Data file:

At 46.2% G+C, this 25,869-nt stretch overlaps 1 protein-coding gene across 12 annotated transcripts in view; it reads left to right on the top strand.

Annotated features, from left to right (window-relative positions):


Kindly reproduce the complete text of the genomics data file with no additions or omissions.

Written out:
At 46.2% G+C, this 25,869-nt stretch overlaps 1 protein-coding gene across 12 annotated transcripts in view; it reads left to right on the top strand.

Annotated features, from left to right (window-relative positions):